Actually, Ruth Marcus doesn't "argue" that we can't balance the budget just by raising taxes on the rich, she just declares it. Argument would require marshaling facts in a coherent framework; instead, her response to Trumka is to say little more than "yes, the current state of affairs seems unfair, but the idea of reversing the policies that made it so is insane." (She doesn't even mention that the tax rates she describes as "insane" are less than those in effect during one of our country's periods of greatest prosperity.)

The vast majority of our current record deficits were produced by massively expensive unfunded wars, tax cuts tilted to the highest earners that were deliberately unfunded based on the twin fantasies that either they would magically pay for themselves or that they would "force" cuts in spending without the proponents having to actually make the cuts themselves, coupled with disastrous economic policies. Those who claim to be "deficit hawks" but insist that the solution is to cut non-military spending and Social Security are the ones who should be derided as insane, not those who call for reversing the policies that produced the problem.

Posted by: jimeh | July 7, 2010 1:25 PM | Report abuse

Liberals like "jimeh" are very dumb.

Setting tax rates is like setting the price of food in a restaurant. A restaurant owner can't decide, "I need more money to expand my business" and just raise his prices.

When the government raises rates there is less economic growth in subsequent years and thus less revenue overall flowing to the government.

There is an optimum price for maximizing revenues. A sweet spot.

That is how the REAL WORLD works.

Posted by: FastEddieO007 | July 7, 2010 5:16 PM | Report abuse

"Setting tax rates is like setting the price of food in a restaurant. A restaurant owner can't decide, "I need more money to expand my business" and just raise his prices."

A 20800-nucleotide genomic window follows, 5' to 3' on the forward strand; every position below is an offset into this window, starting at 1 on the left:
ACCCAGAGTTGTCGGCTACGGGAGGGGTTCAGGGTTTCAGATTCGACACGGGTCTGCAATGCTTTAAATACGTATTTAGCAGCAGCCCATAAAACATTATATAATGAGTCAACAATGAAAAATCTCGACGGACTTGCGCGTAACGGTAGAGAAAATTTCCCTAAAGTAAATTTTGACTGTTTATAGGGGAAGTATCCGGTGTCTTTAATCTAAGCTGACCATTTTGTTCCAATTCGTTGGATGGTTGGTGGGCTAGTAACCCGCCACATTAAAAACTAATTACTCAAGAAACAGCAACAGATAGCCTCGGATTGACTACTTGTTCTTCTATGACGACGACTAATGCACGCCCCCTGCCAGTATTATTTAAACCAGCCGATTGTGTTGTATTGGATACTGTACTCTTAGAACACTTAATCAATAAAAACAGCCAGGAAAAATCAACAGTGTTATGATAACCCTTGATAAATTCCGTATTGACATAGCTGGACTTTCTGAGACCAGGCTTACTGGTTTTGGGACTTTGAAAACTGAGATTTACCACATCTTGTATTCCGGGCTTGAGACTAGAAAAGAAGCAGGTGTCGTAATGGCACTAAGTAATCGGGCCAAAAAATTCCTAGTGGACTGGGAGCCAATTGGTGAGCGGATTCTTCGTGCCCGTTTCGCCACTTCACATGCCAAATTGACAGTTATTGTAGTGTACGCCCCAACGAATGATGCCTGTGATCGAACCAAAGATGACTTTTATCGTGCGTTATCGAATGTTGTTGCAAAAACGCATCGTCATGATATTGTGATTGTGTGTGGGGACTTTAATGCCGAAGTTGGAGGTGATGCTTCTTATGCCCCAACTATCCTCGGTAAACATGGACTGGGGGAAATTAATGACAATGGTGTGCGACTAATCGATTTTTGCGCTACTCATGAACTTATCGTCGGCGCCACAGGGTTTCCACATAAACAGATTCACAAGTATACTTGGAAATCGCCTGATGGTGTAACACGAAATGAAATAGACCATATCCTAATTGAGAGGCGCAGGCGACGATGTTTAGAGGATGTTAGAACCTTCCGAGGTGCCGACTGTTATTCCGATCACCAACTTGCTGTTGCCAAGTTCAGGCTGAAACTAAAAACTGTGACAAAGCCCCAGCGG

If there is a line of customers out the door every night, you don't think the restaurant owner might edge up the price just a bit?

But of course there is no analogy to be made between a profit-driven business and the role of government. Decisions about revenues and expenditures in each case are driven by entirely different factors, but sadly FastEddieO007 does not have a handle on either, as his comment reveals.

Posted by: Patrick_M | July 7, 2010 6:38 PM | Report abuse

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Posted by: surinderoberoi28 | July 7, 2010 6:42 PM | Report abuse

--"If there is a line of customers out the door every night, you don't think the restaurant owner might edge up the price just a bit?"--

Yeah, because having a line of customers waiting to get in is such a bad thing, right, Patrick? A restaurateur definitely doesn't want to have people clamoring to get into his establishment.

No, I think the restaurant owner doesn't want to take a chance at making his customers mad by appearing to want to milk them. The business is too ephemeral and there's too much competition.

But thanks for giving us another peak into your tiny collectivist mindset, Patrick.

And your "there is no analogy to be made between a profit-driven business and the role of government" is telling, too. The point wasn't that decision making in business and government is the same, but that reaction to economic incentives or disincentives are the same, with the added complication that people don't like handing over their hard earned money for a product or service they don't want while being threatened with impoverishment or incarceration for it, and having to listen to all the hooey about it, too.

Posted by: msoja | July 7, 2010 9:09 PM | Report abuse